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The development of the Spanish real estate market since the 2000s, part 1 of 3

The development of the Spanish real estate market since the 2000s, part 1 of 3

  • The development of the Spanish real estate market since the year 2000
  • Is now the time to buy a home or make an investment to real estate in Spain?

The real estate bubble bursts in Spain, Blog-series part 1/3


The Spanish real estate market has been quite turbulent since the early 2000s when, first, the strong rise in house prices stalled, followed by a collapse in the real estate market. What was it all about? At the beginning of the 2000s, Spain was an attractive investment for Northern European and English investors. House prices were relatively inexpensive in the home market and new real estate was built in Spain that responded to customers' demand. At the same time, the British had the opportunity to raise their own future pensions in advance and to place this money towards an apartment under the palm trees. House prices rose year after year and a strong positive trend took place. {image-right}

However, the largest single factor, or rather the whole industry, which allowed for a strong rise in house prices, was the Spanish banks. The banks made it possible for people to buy their homes without worrying. As a result, the entire house production went through strong growth and house prices rose sharply. At the fiercest time, between 2005 and 2006, it was normal to get a home loan of 110% or up to 120% of the purchase price of the real estate and as a security it was enough to use the apartment in question. Banks took part in the rapid rise in real estate prices and it was thought that next year the prices of houses would be again 10-15% higher than at the time of purchase. The risks were not seen or were not wanted to be seen. As in all economic cycles, at some point, the rise will end and only at that stage people will wake up to reality. There was no recession in Spain, but there was a complete burst of the housing bubble, collapse in house prices and the consequent crisis in the banking sector which almost lead to a total collapse. This time, the overall collapse was only blocked by the EU by granting a giant 100 billion euro support package to the Spanish banking sector in the summer of 2012. {image-right}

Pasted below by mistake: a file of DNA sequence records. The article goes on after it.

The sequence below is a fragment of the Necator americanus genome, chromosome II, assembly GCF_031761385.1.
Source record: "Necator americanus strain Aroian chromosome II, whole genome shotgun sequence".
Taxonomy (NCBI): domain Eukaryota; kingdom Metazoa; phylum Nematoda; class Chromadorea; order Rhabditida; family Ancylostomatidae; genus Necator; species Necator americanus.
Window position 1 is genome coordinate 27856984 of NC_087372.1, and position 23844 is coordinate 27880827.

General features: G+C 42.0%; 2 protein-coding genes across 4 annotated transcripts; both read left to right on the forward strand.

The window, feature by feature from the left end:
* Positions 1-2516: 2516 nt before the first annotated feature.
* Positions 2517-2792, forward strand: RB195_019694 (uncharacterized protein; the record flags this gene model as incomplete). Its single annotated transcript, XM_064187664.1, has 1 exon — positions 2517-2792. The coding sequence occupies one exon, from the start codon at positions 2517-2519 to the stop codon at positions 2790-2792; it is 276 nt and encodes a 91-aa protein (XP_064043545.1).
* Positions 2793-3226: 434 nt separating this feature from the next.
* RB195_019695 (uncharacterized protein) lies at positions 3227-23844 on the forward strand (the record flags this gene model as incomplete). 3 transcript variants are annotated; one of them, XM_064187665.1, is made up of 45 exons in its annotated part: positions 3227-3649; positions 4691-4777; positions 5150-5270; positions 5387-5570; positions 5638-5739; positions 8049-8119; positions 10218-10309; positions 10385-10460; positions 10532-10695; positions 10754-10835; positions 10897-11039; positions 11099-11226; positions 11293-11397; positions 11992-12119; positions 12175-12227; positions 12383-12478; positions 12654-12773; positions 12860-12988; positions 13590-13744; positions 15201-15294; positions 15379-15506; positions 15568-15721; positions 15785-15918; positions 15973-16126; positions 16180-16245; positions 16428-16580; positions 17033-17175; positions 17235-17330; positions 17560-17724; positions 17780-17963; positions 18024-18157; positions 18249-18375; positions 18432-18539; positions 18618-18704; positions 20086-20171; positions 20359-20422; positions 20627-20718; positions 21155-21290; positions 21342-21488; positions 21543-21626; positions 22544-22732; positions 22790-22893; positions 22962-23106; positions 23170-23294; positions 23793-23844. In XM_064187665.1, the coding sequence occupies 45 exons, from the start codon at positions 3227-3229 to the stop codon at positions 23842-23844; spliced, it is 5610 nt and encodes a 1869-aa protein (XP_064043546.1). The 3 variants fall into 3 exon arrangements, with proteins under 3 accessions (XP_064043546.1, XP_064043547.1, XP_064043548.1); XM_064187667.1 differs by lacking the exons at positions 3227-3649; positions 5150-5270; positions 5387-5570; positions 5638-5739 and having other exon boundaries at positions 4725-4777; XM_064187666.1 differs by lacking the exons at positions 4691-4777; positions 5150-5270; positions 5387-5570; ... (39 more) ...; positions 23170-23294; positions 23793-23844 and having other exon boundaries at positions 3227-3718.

However, the stagnation of the housing market and the ensuing collapse of prices occurred much earlier. The best year of all-time housing sales in Spain was in 2006, when a total of 955,000 homes were sold throughout the country. After that, the decline in real estate volumes continued year after year, and finally in 2013, the 2000-century low point of 300,000 real estate transactions in a year meaning that since 2006 the sales were down 70% and housing prices had collapsed. From the point of view of housing investment, however, it is more interesting to look at housing price developments. This is what we are going to tell you about in the next part of this blog, but let it be stated that the absolute lowest real estate prices were depending on the region in 2012-2014. Many were able to seize the opportunity, many just wondered.

The next part will be published on December 22, 2018 and it explains more about real estate price developments.

The source: The official statistics of the Spanish Ministry of Commerce Foundation: www.fomento.gob.es

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